As a manager in the middle of the organization, you must be responsible for this “company buy-in,” not the doer or the CIO. You can call it a “middle-and-out” approach instead of the traditional “top-down” approach. Make sure you knock gently on your managers’ doors. Start in January, so you have time for the implementation to take place before your upcoming Christmas bonus is set—it takes time to build an agile team. Beware of management’s problems with the agile implementation. We managers don’t want to commit to agile because we will lose power and, possibly, our Christmas bonuses if the transition to agile doesn’t go well. Managers are the real agile bottlenecks in the organization. Our fear of agile causes us to believe that implementing it will be chaotic, and it can very well be if discipline is not applied. Do you dare put your bonus at stake?
3. Get an Excited Team; Get Rid of the Slackers
So, with my new confidence that we were doing the right thing and with my manager’s approval, I should have formed my newteam. My old team was still around, but were they ready for this agile stuff? Most of the team members were excited about this, but a couple of them were not. Some of them did not see the point and were there only to work their eight hours.
Then, I discovered the biggest defect in agile: It is assumed that people, by default, are skilled, disciplined, and willing to self-organize. The real world isn’t so. People with different skills, cultures, and social frameworks are assembled for a short time to produce a result, aka a project. Some people know that they will be working elsewhere in six months, so why should they bother doing anything other than what’s in the specification?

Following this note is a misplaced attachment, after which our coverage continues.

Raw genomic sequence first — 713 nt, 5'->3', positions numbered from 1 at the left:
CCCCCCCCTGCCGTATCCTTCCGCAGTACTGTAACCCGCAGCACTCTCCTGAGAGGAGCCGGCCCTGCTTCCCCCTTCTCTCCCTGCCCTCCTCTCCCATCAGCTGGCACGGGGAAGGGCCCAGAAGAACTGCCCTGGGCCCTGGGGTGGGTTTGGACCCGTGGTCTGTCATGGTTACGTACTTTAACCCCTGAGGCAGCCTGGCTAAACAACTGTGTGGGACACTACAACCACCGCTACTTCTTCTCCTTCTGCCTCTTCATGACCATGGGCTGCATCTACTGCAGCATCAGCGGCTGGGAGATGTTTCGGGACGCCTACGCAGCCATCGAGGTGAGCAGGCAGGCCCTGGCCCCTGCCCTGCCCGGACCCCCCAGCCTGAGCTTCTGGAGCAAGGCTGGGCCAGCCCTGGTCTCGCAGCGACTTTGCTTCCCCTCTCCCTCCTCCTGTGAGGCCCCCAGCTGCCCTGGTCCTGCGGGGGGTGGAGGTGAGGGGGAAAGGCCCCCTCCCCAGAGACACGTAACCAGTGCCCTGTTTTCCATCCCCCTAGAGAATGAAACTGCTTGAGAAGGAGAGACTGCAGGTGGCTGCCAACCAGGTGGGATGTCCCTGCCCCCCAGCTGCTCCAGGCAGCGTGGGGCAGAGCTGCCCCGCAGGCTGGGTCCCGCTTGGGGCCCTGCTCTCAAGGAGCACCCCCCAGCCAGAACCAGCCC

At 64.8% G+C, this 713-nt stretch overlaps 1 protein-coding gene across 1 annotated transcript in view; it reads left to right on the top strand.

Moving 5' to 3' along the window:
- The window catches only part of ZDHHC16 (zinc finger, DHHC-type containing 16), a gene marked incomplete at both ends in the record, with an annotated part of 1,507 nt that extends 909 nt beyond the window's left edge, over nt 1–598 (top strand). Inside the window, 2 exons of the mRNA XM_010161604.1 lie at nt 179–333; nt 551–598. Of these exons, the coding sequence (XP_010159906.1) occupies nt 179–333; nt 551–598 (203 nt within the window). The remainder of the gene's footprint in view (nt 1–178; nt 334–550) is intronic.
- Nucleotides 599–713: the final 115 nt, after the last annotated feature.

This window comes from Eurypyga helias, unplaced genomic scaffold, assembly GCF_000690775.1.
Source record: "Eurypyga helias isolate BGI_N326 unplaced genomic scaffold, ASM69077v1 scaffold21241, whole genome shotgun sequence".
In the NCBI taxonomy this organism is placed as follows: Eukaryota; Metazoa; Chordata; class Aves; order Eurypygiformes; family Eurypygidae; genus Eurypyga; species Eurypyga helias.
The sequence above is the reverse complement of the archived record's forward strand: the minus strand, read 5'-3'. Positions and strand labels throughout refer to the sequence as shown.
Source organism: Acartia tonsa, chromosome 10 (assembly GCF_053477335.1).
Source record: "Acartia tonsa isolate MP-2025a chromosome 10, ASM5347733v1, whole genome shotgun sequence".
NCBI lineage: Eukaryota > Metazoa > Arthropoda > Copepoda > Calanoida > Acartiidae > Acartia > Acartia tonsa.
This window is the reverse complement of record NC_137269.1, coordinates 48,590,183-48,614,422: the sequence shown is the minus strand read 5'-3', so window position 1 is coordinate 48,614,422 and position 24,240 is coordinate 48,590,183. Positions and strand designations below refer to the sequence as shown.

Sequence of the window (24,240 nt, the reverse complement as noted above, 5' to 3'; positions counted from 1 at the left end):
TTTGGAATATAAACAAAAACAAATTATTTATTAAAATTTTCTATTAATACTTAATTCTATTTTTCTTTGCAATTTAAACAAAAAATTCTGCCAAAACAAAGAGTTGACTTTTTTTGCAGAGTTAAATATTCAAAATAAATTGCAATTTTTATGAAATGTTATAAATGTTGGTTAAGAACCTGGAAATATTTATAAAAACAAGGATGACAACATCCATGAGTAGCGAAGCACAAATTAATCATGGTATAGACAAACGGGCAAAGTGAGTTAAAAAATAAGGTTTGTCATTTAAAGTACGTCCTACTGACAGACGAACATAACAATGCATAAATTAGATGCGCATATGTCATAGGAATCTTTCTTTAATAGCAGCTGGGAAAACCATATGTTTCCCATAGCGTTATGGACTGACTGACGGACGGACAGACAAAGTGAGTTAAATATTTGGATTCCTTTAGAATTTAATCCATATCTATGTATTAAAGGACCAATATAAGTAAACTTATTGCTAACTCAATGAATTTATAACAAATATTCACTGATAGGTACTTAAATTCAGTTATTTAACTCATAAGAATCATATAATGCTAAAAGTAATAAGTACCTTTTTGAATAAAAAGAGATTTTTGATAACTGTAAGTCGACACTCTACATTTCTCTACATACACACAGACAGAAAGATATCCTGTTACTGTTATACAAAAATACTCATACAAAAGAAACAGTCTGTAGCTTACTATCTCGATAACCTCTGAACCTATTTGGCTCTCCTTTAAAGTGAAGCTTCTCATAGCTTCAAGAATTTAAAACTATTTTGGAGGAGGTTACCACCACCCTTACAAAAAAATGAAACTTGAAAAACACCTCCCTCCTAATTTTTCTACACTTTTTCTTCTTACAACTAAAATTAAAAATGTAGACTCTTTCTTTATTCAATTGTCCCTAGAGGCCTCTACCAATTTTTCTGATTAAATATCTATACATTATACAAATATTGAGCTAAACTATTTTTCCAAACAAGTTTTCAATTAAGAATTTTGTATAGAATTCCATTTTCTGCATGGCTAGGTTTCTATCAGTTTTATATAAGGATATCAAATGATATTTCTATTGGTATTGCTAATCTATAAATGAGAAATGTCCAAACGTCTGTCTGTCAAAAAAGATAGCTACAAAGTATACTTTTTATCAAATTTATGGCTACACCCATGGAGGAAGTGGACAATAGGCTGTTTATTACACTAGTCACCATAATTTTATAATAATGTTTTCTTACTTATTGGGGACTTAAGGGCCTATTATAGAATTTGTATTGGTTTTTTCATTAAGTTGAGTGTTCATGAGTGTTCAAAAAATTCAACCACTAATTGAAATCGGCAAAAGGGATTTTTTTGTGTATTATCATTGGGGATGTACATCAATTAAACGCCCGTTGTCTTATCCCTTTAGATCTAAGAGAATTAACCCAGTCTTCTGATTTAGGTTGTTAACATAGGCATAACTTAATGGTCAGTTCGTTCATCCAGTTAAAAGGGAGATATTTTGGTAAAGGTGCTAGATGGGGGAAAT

4. Empower Your Team into Self-organization by Example
With an engaged team, I would have gone to the next stage in the agile evolution, which involves taking small steps over time and pulling from the team instead of pushing my practices. Lead the team into self-organization by being an example. If you act like you want the team to act, you don’t have to put up ground rules. A crowd of people cannot transform to an agile team in six months, or even a year, if they don’t want to do so or they don’t have the tools for the transformation. The urge for self-organization must come from the team’s own desires, like the need to feel acceptance, the need to learn new things, and the need to work in a stable environment, not from a manager who has read a management book.
Do you dare to let go of the planning, budget, and documentation? You must do so, in part anyway, but take it slow—let the team earn your trust. Do not force the team to self-organize, offer book recommendations or take a sudden vacation for yourself. If they don’t get the message and prove it with a team-goal defined by them, perhaps you should reconsider this agile stuff, do some coaching, or in the worst case scenario, get a new team. Next Christmas, you will be rewarded for your courage to build a true agile team when the ROI tells it all and you are improving business instead of micromanaging. (Note that I don’t equate rewards with money here; rewards should be fulfilling your intrinsic desires such as competence, autonomy, and relatedness [Deci, Ryan 2004]).